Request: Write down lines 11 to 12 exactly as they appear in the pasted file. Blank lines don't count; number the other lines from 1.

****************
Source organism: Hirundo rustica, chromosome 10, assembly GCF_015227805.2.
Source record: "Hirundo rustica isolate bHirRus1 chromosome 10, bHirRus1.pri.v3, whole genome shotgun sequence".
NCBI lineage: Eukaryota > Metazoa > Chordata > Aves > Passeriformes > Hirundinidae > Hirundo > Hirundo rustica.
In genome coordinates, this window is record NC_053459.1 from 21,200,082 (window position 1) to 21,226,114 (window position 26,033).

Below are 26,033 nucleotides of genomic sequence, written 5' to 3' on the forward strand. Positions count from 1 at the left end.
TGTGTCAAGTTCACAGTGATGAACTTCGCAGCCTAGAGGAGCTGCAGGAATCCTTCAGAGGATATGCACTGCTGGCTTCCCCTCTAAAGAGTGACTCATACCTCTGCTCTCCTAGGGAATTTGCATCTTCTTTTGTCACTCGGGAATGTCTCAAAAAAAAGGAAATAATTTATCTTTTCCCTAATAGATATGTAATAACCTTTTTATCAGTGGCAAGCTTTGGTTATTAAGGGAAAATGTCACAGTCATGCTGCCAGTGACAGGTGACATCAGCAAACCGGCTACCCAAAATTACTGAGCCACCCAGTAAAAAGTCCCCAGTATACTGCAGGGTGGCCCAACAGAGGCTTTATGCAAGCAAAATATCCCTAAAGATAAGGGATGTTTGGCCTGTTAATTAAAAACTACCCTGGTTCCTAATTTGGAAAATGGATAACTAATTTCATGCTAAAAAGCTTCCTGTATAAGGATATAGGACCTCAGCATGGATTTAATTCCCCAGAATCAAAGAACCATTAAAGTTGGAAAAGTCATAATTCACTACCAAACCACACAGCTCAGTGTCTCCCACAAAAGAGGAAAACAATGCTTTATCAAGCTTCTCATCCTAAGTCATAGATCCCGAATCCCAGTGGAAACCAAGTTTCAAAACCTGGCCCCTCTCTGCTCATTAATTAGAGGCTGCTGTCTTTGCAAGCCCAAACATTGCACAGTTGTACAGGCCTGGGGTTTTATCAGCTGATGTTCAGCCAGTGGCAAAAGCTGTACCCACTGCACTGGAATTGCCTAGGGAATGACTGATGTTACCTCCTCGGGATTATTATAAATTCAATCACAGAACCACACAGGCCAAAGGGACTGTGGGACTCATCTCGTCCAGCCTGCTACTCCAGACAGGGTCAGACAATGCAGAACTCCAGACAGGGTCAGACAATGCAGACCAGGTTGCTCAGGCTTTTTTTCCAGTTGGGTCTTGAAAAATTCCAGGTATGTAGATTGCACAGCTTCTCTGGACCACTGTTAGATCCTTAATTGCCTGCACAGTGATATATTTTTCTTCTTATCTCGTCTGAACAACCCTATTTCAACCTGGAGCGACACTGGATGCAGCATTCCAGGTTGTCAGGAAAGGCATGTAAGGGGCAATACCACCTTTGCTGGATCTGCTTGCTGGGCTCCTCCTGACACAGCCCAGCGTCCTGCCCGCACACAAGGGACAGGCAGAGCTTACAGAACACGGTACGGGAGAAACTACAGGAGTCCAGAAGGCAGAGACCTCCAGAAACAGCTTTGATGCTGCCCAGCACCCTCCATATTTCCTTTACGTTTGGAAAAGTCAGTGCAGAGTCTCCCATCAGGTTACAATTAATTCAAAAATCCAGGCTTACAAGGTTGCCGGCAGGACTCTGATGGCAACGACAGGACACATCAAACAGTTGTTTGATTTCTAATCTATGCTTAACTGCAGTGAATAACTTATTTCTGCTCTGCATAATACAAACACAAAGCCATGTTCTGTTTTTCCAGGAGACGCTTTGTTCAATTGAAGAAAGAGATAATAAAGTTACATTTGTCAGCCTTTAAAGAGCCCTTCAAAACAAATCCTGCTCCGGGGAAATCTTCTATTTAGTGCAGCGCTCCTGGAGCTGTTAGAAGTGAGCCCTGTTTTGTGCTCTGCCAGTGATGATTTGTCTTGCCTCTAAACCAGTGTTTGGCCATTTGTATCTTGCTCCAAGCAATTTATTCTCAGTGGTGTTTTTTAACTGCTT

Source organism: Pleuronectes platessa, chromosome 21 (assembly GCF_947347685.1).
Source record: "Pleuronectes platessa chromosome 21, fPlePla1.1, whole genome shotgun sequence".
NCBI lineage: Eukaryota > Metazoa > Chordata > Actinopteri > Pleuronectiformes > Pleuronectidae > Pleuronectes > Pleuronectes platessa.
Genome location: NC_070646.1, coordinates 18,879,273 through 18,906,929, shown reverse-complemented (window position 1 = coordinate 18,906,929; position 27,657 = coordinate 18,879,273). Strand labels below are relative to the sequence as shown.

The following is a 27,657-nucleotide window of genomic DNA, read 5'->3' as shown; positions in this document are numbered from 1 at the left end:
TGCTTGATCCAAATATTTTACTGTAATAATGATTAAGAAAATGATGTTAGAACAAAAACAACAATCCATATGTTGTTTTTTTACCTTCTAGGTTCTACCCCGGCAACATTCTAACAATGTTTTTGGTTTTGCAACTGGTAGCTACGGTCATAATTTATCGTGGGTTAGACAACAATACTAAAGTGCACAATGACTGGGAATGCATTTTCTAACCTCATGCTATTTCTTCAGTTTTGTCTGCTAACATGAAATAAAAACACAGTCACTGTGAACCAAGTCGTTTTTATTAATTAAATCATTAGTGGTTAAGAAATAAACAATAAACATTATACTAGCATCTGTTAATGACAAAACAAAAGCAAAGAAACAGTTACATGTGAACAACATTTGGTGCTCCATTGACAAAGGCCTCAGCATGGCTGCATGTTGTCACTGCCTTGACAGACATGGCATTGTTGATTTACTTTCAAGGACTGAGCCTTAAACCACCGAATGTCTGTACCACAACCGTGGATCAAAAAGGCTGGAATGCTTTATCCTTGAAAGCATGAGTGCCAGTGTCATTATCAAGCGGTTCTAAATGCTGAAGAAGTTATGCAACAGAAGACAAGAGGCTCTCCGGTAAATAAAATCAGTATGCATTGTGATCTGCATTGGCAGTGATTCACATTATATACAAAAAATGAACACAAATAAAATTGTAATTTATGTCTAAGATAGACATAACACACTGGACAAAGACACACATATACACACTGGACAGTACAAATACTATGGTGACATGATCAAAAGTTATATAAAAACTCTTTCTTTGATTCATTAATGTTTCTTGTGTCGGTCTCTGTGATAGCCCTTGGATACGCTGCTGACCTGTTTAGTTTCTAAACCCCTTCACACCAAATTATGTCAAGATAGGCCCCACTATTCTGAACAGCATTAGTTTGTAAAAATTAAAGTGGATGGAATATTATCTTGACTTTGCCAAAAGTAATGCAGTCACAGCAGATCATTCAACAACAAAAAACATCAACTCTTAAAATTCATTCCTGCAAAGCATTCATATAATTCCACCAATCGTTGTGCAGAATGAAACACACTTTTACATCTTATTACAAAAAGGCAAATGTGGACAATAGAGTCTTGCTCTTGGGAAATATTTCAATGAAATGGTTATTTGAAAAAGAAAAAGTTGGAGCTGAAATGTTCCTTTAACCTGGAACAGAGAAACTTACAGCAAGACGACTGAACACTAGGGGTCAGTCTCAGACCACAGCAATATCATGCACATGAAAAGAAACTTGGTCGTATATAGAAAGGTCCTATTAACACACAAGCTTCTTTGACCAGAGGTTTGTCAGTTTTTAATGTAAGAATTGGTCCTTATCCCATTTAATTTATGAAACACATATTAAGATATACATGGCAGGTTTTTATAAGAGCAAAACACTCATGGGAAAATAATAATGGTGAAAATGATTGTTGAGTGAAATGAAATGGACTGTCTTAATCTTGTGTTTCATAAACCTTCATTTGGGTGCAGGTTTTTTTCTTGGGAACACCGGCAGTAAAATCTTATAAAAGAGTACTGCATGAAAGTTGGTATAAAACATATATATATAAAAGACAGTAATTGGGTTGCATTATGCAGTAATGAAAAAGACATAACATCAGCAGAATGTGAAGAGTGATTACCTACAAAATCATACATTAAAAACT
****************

The following is a 27,657-nucleotide window of genomic DNA, read 5'->3' as shown; positions in this document are numbered from 1 at the left end:
TGCTTGATCCAAATATTTTACTGTAATAATGATTAAGAAAATGATGTTAGAACAAAAACAACAATCCATATGTTGTTTTTTTACCTTCTAGGTTCTACCCCGGCAACATTCTAACAATGTTTTTGGTTTTGCAACTGGTAGCTACGGTCATAATTTATCGTGGGTTAGACAACAATACTAAAGTGCACAATGACTGGGAATGCATTTTCTAACCTCATGCTATTTCTTCAGTTTTGTCTGCTAACATGAAATAAAAACACAGTCACTGTGAACCAAGTCGTTTTTATTAATTAAATCATTAGTGGTTAAGAAATAAACAATAAACATTATACTAGCATCTGTTAATGACAAAACAAAAGCAAAGAAACAGTTACATGTGAACAACATTTGGTGCTCCATTGACAAAGGCCTCAGCATGGCTGCATGTTGTCACTGCCTTGACAGACATGGCATTGTTGATTTACTTTCAAGGACTGAGCCTTAAACCACCGAATGTCTGTACCACAACCGTGGATCAAAAAGGCTGGAATGCTTTATCCTTGAAAGCATGAGTGCCAGTGTCATTATCAAGCGGTTCTAAATGCTGAAGAAGTTATGCAACAGAAGACAAGAGGCTCTCCGGTAAATAAAATCAGTATGCATTGTGATCTGCATTGGCAGTGATTCACATTATATACAAAAAATGAACACAAATAAAATTGTAATTTATGTCTAAGATAGACATAACACACTGGACAAAGACACACATATACACACTGGACAGTACAAATACTATGGTGACATGATCAAAAGTTATATAAAAACTCTTTCTTTGATTCATTAATGTTTCTTGTGTCGGTCTCTGTGATAGCCCTTGGATACGCTGCTGACCTGTTTAGTTTCTAAACCCCTTCACACCAAATTATGTCAAGATAGGCCCCACTATTCTGAACAGCATTAGTTTGTAAAAATTAAAGTGGATGGAATATTATCTTGACTTTGCCAAAAGTAATGCAGTCACAGCAGATCATTCAACAACAAAAAACATCAACTCTTAAAATTCATTCCTGCAAAGCATTCATATAATTCCACCAATCGTTGTGCAGAATGAAACACACTTTTACATCTTATTACAAAAAGGCAAATGTGGACAATAGAGTCTTGCTCTTGGGAAATATTTCAATGAAATGGTTATTTGAAAAAGAAAAAGTTGGAGCTGAAATGTTCCTTTAACCTGGAACAGAGAAACTTACAGCAAGACGACTGAACACTAGGGGTCAGTCTCAGACCACAGCAATATCATGCACATGAAAAGAAACTTGGTCGTATATAGAAAGGTCCTATTAACACACAAGCTTCTTTGACCAGAGGTTTGTCAGTTTTTAATGTAAGAATTGGTCCTTATCCCATTTAATTTATGAAACACATATTAAGATATACATGGCAGGTTTTTATAAGAGCAAAACACTCATGGGAAAATAATAATGGTGAAAATGATTGTTGAGTGAAATGAAATGGACTGTCTTAATCTTGTGTTTCATAAACCTTCATTTGGGTGCAGGTTTTTTTCTTGGGAACACCGGCAGTAAAATCTTATAAAAGAGTACTGCATGAAAGTTGGTATAAAACATATATATATAAAAGACAGTAATTGGGTTGCATTATGCAGTAATGAAAAAGACATAACATCAGCAGAATGTGAAGAGTGATTACCTACAAAATCATACATTAAAAACT